The typical student on a standard mindfulness course says they practice for 30 minutes at home every day, and it actually makes a difference, a new study from Aarhus University in Denmark, finds. This is the case, even though teachers ask for more. But can we rely on what people say?
Mindfulness meditation practice is set at 45 minutes a day at home, as well as weekly group sessions with the teacher. And the 45 minutes is every day, six days a week for the eight weeks that the course lasts.
These are the guidelines for students taking part in the standard Mindfulness-Based Cognitive Therapy (MBCT) or Mindfulness-Based Stress Reduction (MBSR) courses. Not all students practice for 45 minutes a day. An average course student practices 30 minutes daily at home, but the good news is that nevertheless, this practice is related to positive benefit. This can be measured as reduced stress, pain, better well-being and so on.
These are the main findings of the study “Home practice in Mindfulness-Based Cognitive Therapy and Mindfulness-Based Stress Reduction: a systematic review and meta-analysis of participants’ mindfulness practice and its associations with outcomes”, an international collaboration between the Universities of Aarhus, Oxford and Bristol. The study has recently been published in the journal Behavior Research and Therapy, and according to associate professor Christine Parsons from the Interacting Mind Center at the Department of Clinical Medicine at Aarhus University, it is new and important knowledge:
“This is the clearest evidence we have that mindfulness-home practice can make a difference. This is a big source of debate because there are many components at play in a MBSR or MBCT course. The support of a teacher might bring about benefit, practicing mindfulness on the actual course, or being in a group with similar other people,” Christine Parsons says.
According to the study, the effect of doing home practice is small, but statistically significant in the 28 scientific studies included in the analysis. In all studies, the MBCT or MBSR courses were eight weeks long, and the participants kept diaries of their practice at home. The diaries were used by researchers to examine the benefits of practice. Unfortunately, there is always uncertainty linked to a self-report diary, which Christine Parsons is trying to minimize.
Can we rely on students to tell their own teacher about their home practice? Do student fill in their diaries faithfully? We know that people have difficulty reporting on their food or alcohol consumption or even physical activity. Should mindfulness practice be any different?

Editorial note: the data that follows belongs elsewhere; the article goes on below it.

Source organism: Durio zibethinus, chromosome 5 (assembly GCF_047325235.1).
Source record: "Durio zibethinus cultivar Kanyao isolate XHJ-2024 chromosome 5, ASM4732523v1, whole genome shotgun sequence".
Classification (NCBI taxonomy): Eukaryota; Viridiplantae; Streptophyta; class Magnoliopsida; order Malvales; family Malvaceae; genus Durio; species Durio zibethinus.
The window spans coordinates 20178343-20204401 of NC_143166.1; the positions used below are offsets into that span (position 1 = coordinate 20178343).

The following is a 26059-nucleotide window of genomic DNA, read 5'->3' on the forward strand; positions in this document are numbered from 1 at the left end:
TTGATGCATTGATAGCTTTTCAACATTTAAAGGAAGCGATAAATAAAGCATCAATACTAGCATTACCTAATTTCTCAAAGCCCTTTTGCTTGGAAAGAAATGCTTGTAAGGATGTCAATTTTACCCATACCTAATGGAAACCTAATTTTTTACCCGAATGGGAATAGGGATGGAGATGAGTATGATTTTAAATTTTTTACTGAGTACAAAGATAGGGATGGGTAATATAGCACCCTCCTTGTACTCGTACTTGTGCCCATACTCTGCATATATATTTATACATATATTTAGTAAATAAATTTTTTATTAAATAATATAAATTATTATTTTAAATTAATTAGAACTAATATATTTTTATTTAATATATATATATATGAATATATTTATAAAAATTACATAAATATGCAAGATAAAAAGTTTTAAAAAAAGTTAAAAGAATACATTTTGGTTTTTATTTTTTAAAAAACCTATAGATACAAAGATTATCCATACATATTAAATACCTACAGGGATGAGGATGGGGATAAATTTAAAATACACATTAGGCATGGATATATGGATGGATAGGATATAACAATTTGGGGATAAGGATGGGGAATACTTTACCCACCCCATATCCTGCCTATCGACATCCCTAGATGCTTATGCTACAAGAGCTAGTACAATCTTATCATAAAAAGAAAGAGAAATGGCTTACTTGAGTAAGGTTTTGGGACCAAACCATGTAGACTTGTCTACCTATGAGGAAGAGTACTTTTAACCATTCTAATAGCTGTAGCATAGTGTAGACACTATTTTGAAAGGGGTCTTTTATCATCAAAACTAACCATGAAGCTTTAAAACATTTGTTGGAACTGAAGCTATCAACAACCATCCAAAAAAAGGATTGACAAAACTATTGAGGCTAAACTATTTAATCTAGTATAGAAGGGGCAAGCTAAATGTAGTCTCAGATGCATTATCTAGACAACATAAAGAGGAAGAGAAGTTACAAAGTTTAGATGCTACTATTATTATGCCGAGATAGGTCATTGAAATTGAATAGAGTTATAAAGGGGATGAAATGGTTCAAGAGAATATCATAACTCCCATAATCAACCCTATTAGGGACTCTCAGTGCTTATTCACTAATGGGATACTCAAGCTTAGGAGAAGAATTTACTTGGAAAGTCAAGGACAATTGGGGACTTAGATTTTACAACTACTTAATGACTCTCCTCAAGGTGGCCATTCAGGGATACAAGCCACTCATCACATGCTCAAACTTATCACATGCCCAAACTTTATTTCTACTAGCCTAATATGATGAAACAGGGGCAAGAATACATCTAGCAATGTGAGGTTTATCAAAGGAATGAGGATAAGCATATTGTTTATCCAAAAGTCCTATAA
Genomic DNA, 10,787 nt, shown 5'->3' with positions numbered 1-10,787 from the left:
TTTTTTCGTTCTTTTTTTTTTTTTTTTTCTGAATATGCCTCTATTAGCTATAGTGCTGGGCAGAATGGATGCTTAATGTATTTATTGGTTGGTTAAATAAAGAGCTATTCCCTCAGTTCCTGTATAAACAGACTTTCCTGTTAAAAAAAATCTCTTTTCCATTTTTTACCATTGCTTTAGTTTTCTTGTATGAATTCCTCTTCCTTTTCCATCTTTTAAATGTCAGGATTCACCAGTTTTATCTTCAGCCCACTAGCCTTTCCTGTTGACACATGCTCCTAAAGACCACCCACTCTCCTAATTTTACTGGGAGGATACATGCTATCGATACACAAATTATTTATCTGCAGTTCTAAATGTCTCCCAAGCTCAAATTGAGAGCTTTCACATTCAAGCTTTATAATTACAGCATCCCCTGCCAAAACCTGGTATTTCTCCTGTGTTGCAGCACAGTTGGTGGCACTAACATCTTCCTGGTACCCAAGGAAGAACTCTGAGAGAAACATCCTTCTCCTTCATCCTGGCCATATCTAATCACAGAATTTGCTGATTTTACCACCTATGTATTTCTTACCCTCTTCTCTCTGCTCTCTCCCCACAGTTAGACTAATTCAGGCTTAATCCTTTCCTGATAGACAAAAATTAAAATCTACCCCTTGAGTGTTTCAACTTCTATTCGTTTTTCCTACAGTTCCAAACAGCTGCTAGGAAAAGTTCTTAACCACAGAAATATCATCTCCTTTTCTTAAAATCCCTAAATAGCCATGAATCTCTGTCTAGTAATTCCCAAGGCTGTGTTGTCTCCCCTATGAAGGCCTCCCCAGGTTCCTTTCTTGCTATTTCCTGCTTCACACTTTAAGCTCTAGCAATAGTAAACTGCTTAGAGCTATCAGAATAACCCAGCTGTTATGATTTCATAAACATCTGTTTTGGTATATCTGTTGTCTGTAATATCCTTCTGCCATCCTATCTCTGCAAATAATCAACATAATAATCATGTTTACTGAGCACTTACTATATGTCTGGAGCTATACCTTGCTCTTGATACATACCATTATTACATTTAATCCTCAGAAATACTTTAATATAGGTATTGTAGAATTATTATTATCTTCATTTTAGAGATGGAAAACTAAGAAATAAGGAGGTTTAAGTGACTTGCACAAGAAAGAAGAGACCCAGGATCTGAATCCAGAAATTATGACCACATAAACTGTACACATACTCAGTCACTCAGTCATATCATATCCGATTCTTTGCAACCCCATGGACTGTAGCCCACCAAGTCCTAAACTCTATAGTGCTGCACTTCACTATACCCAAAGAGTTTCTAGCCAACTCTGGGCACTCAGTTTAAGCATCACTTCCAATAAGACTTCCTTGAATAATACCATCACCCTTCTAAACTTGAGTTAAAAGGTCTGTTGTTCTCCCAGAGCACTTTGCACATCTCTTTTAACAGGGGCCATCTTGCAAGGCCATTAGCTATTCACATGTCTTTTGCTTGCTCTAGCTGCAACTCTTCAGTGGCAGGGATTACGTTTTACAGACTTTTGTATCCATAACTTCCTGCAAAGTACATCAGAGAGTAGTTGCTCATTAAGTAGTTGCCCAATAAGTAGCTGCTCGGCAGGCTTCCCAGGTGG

Similarly, Christine Parsons is concerned about the difference between quantity of mindfulness practice and the of practice. Anyone who has tried to meditate knows that practice can be difficult. For example, it is easy to spend time thinking about a conflict at work or writing a long mental shopping list. Mindfulness practice is about cultivating awareness of the present moment, without judging or evaluating, not just spending time on a yoga mat.
“We need to understand how people truly engage with their home practice. There are many problems with self-report as our only assessment method. I have therefore received money from Trygfonden to develop and test a number of other measurement methods that will clarify how mindfulness students behave outside the classroom. How they practice and what works – and how it works,” Christine Parsons says.
She worked at Oxford University for the past six years, but she has moved her research to the Interacting Minds Center at Aarhus, where she will remain as long as the grant of 2.3 millioner kroner pays for her stay.
Christine Parsons in collaboration with engineers from Aarhus University, led by associate professor Kasper Løvborg Jensen and the Danish Center for Mindfulness, is developing an app that records how long participants listen to the guided meditations, which are part of the home practice in MBCT or MBSR.
The information will be sent via the mobile phone app to a server that registers and compares the incoming data with information from a ‘fitness’ wristband. This enables the research team to see what happens to, for example, the student’s heartbeat when he or she is practicing mindfulness.
“It’s all little pieces of the big jigsaw puzzle – how students actually behave outside the classroom. How they practice, what it means, and what actually works,” says Christine Parsons, without wanting to undermine the importance of the recently published result.
“This study forms the basis of our new work, and now we know, that practicing at home has an impact. The question is whether we can use new technology to measure and support participants doing their home practice. And can we support behavior changes in the long run? For example, if you receive a smartphone reminder to practice,” Christine Parsons says before she – again – praises the unique opportunities for interdisciplinary research at the Interacting Minds Center.
“It’s invaluable to sit down with an engineer who poses completely different questions than I can imagine with my psychology background. It opens for a lot of new opportunities. Bringing together mindfulness teachers, engineers and designers allows us to really think about what we can do to best support our students,” says Christine Parsons.
Source: Aarhus University